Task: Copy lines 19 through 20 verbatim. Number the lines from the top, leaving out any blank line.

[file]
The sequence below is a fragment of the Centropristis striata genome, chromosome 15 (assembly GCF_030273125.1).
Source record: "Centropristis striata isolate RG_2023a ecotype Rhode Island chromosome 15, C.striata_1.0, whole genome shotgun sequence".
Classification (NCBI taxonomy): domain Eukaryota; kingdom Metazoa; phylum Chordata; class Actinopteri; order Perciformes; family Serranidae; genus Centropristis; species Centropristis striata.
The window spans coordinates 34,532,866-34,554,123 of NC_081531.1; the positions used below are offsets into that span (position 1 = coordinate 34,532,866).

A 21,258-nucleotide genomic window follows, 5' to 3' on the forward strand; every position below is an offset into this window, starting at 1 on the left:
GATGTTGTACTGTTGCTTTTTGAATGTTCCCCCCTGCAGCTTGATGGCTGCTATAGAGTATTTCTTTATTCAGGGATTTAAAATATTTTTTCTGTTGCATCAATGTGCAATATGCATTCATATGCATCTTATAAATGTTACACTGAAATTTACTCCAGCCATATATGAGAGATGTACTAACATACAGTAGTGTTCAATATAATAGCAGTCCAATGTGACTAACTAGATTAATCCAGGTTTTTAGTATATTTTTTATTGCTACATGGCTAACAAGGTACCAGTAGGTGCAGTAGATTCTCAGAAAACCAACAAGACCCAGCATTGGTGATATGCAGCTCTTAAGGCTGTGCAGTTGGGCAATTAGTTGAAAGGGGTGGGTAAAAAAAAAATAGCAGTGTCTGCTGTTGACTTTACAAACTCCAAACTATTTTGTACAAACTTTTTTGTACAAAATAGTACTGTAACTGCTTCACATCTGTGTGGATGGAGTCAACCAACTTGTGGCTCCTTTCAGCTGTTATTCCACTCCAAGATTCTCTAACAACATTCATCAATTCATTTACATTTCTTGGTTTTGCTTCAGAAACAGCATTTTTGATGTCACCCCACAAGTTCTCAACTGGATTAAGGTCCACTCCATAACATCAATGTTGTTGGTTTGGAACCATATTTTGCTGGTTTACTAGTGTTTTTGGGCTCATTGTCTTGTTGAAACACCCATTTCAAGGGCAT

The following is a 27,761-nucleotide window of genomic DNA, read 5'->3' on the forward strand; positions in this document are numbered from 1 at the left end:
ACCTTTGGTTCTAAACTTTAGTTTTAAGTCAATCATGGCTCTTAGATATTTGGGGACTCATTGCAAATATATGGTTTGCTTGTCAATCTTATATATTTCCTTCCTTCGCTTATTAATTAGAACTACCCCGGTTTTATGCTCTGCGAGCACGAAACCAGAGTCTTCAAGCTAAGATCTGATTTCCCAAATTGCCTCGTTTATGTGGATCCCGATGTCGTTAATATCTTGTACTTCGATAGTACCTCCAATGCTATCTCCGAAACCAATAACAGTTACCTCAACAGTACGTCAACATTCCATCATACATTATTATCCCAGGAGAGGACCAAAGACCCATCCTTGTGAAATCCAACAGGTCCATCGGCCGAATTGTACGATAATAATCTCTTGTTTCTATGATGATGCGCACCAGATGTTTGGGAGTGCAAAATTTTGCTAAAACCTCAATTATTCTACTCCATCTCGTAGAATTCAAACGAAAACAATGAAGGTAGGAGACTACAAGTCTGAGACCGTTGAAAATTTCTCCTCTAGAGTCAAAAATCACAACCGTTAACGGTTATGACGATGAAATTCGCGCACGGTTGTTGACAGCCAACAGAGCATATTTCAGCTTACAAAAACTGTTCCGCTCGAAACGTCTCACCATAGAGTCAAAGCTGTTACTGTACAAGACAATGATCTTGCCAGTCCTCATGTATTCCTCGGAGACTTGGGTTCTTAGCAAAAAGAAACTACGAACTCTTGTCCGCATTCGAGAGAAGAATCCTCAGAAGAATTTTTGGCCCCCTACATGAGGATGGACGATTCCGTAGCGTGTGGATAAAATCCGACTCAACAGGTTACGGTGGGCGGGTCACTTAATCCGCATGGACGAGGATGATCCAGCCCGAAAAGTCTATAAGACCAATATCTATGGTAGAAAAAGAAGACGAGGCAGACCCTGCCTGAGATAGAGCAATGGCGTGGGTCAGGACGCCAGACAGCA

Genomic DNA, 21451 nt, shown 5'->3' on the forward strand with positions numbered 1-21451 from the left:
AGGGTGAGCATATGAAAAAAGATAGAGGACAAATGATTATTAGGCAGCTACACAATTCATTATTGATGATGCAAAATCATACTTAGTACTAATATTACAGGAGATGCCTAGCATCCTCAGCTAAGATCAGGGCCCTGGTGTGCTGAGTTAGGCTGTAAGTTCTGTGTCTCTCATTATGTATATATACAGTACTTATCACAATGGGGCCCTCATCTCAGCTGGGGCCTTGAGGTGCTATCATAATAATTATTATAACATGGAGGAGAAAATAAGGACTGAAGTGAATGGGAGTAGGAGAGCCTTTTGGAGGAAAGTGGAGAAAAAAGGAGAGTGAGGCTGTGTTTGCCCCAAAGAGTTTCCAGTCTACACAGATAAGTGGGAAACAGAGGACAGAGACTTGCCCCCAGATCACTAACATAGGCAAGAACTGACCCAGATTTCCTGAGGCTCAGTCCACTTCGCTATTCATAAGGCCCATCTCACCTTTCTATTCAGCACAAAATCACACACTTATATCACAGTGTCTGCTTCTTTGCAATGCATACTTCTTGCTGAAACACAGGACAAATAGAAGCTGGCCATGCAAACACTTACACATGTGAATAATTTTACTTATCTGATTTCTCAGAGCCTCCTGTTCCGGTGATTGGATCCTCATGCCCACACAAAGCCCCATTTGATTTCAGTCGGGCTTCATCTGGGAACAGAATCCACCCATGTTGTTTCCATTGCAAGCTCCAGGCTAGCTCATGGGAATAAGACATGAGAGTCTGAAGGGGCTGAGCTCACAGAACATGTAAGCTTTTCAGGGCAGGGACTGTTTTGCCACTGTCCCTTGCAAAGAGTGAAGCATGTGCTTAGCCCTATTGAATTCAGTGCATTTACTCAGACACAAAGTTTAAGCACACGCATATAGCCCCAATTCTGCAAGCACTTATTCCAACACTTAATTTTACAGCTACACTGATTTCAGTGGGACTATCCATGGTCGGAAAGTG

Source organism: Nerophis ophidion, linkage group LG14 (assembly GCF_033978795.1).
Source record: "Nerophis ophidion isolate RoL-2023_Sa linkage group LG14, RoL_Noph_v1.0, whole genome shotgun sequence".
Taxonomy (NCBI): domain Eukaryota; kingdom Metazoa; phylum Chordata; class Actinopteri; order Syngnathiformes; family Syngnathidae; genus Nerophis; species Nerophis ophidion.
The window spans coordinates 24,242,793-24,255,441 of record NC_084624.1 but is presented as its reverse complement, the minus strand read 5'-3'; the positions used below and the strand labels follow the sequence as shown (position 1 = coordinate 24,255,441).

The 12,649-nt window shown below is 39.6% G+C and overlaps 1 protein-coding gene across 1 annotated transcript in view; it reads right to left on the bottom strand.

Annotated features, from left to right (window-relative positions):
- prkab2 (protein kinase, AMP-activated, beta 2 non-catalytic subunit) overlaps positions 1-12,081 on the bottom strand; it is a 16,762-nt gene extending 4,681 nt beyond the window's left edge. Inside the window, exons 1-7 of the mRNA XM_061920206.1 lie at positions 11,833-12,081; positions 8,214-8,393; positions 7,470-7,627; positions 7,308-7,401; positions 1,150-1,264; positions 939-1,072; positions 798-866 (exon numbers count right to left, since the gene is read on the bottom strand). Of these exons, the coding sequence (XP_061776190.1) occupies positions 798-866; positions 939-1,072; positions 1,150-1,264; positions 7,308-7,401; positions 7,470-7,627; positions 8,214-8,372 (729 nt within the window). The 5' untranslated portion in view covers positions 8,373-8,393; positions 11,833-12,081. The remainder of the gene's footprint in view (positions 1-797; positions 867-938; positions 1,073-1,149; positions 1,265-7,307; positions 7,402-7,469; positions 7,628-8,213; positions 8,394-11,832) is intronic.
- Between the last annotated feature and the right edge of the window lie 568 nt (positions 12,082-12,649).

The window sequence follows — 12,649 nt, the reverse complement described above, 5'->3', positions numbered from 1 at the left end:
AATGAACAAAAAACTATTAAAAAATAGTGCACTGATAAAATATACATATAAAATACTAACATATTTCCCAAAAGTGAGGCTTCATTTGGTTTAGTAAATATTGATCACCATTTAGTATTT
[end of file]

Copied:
The window sequence follows — 12,649 nt, the reverse complement described above, 5'->3', positions numbered from 1 at the left end:
AATGAACAAAAAACTATTAAAAAATAGTGCACTGATAAAATATACATATAAAATACTAACATATTTCCCAAAAGTGAGGCTTCATTTGGTTTAGTAAATATTGATCACCATTTAGTATTT